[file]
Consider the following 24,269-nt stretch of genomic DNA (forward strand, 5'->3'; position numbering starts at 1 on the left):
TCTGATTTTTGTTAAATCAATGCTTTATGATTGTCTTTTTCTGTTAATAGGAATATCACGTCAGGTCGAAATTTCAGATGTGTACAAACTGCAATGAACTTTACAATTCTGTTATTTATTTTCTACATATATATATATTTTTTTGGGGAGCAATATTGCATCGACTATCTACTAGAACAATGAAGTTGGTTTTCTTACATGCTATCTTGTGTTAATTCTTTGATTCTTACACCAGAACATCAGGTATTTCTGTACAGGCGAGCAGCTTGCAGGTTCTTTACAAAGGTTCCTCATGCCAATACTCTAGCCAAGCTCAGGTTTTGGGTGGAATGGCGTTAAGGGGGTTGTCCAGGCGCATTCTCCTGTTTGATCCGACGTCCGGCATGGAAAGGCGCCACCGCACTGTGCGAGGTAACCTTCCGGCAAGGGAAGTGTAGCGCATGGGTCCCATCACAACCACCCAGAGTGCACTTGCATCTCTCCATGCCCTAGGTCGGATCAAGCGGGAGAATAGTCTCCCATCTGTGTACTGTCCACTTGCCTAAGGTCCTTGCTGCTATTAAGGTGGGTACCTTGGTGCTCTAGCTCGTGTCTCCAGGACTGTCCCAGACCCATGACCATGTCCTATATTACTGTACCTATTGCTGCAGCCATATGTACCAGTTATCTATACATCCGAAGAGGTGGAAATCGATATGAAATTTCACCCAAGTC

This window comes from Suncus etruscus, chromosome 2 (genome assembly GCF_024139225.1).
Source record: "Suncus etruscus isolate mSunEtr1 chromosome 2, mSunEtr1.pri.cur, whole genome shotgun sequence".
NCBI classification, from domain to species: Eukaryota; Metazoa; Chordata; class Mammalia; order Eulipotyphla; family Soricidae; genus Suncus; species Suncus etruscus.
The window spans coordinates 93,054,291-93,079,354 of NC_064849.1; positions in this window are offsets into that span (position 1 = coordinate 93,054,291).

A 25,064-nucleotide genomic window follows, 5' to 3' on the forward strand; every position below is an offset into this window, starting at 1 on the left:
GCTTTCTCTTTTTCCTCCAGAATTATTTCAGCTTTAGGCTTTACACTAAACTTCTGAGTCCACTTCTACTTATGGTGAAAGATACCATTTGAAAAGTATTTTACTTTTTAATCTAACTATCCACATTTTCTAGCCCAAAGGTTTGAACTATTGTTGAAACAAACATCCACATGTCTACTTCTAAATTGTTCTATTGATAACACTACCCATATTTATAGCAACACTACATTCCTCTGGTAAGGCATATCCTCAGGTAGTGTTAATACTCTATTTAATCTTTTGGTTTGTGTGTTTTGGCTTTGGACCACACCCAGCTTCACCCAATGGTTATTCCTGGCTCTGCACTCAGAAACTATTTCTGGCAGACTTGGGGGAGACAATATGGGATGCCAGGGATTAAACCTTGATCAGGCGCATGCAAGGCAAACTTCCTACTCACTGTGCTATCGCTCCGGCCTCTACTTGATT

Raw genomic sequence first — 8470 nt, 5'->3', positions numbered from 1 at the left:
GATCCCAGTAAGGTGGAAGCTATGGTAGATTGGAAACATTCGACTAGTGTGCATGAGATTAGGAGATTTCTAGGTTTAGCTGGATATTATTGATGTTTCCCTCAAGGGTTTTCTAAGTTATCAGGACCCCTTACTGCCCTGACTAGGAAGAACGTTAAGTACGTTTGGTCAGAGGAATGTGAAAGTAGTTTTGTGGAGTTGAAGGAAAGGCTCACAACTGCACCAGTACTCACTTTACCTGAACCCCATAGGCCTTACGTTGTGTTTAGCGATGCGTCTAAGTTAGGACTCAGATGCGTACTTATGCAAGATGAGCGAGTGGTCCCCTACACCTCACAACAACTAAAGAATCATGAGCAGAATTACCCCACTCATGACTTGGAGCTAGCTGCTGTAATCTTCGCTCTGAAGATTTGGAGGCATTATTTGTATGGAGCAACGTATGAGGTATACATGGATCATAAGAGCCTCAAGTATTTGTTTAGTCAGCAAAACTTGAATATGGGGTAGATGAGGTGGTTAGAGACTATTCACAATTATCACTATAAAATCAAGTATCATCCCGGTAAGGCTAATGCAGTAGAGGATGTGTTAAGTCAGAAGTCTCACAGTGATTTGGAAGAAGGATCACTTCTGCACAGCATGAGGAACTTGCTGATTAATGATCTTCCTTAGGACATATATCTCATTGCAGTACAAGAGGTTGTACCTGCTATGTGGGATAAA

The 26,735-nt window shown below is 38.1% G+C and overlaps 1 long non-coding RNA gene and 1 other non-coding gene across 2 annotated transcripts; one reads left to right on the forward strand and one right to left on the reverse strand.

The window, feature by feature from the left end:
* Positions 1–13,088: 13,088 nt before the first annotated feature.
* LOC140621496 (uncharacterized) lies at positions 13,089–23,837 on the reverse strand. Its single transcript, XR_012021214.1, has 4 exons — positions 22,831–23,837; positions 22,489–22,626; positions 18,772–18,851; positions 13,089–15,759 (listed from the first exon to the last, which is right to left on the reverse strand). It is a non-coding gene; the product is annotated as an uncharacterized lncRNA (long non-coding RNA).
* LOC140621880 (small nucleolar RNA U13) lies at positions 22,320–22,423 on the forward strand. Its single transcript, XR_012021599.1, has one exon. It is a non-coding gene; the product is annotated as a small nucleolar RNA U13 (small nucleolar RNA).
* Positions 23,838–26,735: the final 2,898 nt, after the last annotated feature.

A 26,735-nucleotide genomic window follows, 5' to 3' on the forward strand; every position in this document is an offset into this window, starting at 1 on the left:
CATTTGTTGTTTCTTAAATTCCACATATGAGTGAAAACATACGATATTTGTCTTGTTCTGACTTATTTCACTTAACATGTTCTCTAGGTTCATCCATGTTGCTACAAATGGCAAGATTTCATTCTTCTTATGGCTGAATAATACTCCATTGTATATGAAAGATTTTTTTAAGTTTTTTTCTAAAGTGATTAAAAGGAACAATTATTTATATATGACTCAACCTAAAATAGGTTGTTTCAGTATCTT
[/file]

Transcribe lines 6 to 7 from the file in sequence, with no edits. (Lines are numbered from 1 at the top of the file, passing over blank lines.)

The window spans coordinates 93,054,291-93,079,354 of NC_064849.1; positions in this window are offsets into that span (position 1 = coordinate 93,054,291).

A 25,064-nucleotide genomic window follows, 5' to 3' on the forward strand; every position below is an offset into this window, starting at 1 on the left: